He has chaired or served on over 100 program committees of international conferences and workshops, including PC co-chair of 2005 (IEEE) International Conference on Data Mining (ICDM), Americas Coordinator of 2006 International Conference on Very Large Data Bases (VLDB). He is also serving as the founding Editor-In-Chief of ACM Transactions on Knowledge Discovery from Data. He is an ACM Fellow and has received 2004 ACM SIGKDD Innovations Award and 2005 IEEE Computer Society Technical Achievement Award. His book “Data Mining: Concepts and Techniques” (2nd ed., Morgan Kaufmann, 2006) has been popularly used as a textbook worldwide.

Please register at http://kdd.webex.com/ (webcast is free)

The second webinar…

Learning Bayesian Networks
Wed, Aug 1, 2007, 1 pm PT, 4 pm ET (duration 1 hour)
Richard E. Neapolitan
Northeastern Illinois University Register at http://kdd.webex.com/ (free)

ABSTRACT
Bayesian networks are graphical structures for representing the probabilistic relationships among a large number of variables and doing probabilistic inference with those variables. The 1990’s saw the emergence of excellent algorithms for learning Bayesian networks from passive data. In 2004 I unified this research with my text Learning Bayesian Networks. This tutorial is based on that text and my paper.

Neapolitan, R.E., and X. Jiang, “A Tutorial on Learning Causal Influences,” in Holmes, D. and L. Jain (Eds.): Innovations in Machine Learning, Springer-Verlag, New York, 2005.

I will discuss the constraint-based method for learning Bayesian networks using an intuitive approach that concentrates on causal learning. Then I will show a few real examples.

Bio:
Richard E. Neapolitan is Professor and Chair of Computer Science at Northeastern Illinois University. He has previously written three books including the seminal 1990 Bayesian network text Probabilistic Reasoning in Expert Systems. More recently, he wrote the 2004 text Learning Bayesian networks, and Foundations of Algorithms, which has been translated to three languages and is one of the most widely-used algorithms texts world-wide. His books have the reputation of making difficult concepts easy to understand because of the logical flow of the material, the simplicity of the explanations, and the clear examples.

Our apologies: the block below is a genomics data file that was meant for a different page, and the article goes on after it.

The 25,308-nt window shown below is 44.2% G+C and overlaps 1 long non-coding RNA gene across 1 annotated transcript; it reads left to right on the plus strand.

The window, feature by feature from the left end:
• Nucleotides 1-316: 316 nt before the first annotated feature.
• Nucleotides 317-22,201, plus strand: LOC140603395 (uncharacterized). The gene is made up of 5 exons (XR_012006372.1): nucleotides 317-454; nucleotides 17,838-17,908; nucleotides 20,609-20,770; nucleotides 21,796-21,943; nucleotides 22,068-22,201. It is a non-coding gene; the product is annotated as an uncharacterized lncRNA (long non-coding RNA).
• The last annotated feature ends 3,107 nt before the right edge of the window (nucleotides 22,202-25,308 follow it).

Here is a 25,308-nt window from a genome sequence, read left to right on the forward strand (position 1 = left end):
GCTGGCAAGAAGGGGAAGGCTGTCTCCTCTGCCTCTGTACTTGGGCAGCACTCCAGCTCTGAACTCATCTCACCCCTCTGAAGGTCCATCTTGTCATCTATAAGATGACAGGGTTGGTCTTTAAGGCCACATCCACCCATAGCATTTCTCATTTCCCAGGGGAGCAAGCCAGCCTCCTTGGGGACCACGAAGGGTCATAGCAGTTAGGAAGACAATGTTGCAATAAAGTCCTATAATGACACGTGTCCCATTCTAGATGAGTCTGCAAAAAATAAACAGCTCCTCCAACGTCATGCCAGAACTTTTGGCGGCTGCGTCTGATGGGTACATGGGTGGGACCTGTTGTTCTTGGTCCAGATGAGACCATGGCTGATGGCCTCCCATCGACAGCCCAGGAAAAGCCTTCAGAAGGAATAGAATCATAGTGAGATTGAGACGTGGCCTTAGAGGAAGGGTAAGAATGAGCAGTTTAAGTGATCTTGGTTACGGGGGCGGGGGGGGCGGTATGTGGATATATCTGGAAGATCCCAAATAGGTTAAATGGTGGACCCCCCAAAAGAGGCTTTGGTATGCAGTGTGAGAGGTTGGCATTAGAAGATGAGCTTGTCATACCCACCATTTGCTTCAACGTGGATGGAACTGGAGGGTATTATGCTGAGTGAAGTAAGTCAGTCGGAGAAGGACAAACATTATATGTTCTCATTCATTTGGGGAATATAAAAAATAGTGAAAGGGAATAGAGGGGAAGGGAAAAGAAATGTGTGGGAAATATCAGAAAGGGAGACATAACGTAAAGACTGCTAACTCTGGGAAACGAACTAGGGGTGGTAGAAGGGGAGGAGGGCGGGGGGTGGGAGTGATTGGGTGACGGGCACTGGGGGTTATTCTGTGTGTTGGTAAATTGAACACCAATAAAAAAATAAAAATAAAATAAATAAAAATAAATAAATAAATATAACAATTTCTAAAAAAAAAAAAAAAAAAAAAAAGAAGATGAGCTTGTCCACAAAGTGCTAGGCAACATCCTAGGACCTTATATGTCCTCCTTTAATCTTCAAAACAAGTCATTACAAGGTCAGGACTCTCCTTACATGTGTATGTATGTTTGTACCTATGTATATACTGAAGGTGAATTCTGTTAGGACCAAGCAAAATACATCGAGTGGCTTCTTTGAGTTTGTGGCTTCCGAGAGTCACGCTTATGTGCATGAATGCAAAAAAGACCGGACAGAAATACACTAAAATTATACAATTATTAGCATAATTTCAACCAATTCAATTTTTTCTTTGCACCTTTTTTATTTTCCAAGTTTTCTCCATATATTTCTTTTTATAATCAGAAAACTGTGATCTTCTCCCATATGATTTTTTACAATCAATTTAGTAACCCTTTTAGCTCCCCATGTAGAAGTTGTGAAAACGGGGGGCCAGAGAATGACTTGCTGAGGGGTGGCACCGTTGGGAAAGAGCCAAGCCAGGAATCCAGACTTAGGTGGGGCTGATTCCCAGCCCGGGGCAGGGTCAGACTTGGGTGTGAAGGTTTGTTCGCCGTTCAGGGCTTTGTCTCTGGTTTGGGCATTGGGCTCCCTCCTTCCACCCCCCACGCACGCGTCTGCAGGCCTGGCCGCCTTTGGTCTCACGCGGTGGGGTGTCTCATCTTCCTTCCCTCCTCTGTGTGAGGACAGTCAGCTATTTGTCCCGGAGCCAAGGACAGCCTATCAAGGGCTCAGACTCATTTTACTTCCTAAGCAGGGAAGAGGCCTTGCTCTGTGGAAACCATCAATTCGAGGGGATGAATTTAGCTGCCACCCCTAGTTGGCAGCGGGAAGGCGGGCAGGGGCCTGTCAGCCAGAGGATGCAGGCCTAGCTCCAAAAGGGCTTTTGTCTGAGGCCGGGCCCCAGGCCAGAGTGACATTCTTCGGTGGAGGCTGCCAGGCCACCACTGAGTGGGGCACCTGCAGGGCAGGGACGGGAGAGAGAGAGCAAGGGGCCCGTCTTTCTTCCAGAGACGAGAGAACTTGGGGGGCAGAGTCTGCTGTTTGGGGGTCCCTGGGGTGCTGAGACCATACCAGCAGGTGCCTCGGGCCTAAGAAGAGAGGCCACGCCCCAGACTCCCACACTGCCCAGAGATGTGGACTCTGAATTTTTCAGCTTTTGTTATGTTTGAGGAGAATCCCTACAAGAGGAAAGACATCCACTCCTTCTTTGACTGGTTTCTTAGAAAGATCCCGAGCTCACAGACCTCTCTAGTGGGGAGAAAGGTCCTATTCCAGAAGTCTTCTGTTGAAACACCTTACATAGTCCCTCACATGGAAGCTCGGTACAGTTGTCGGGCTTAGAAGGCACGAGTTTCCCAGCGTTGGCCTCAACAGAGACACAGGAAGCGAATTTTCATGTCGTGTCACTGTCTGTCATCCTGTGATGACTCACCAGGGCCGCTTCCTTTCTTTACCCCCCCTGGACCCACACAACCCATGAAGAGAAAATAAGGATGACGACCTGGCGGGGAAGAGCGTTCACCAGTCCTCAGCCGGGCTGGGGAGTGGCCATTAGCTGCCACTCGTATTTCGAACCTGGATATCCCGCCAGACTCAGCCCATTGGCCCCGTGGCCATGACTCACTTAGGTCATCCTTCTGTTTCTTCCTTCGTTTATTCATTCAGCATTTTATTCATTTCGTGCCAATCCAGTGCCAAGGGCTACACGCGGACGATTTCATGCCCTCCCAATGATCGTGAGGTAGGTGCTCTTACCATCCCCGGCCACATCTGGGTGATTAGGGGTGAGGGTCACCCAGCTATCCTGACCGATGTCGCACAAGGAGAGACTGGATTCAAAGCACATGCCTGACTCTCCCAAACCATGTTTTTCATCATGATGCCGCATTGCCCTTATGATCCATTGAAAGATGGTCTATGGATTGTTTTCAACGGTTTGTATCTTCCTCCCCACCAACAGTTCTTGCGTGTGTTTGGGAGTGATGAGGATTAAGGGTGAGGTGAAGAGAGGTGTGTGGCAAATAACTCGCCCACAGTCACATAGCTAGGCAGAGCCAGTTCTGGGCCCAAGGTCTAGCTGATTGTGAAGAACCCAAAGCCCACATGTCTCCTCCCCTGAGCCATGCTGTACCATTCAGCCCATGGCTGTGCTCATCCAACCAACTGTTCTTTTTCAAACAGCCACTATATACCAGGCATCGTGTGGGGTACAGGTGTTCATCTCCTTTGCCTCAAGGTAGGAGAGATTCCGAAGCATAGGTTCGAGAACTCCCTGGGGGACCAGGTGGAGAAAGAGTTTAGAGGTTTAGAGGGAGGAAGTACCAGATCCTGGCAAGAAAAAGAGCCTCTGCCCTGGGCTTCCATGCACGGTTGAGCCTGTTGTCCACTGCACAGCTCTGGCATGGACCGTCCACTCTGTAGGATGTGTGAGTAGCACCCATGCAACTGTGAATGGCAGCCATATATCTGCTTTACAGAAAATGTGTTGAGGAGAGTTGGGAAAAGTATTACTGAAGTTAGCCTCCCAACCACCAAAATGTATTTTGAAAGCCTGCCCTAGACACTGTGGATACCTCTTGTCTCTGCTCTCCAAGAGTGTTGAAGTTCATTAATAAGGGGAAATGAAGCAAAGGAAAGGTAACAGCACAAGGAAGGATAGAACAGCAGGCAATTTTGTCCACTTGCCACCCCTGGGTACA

July 22, 2007

Search engines improve privacy of search data

Filed under: Privacy, Search — chucklam @ 11:17 pm

Via today’s WSJ article (subscription required),

Today, Microsoft Corp. will announce new policies and technologies to protect the privacy of users of its Live Search services, say executives at the software maker. The company, along with IAC/InterActiveCorp.’s Ask.com, will also announce plans to try to kick-start an industrywide initiative to establish standard practices for retaining users’ search histories.

Meanwhile, Yahoo Inc. this week will begin detailing its plans for a policy to make all of a user’s search data anonymous within 13 months of receiving it, except where users request otherwise or where the company is required to retain the information for law-enforcement or legal processes, according to a spokesman.

It’s a welcome effort for the search engines to start valuing privacy. The WSJ article also points out an interesting strategic implication,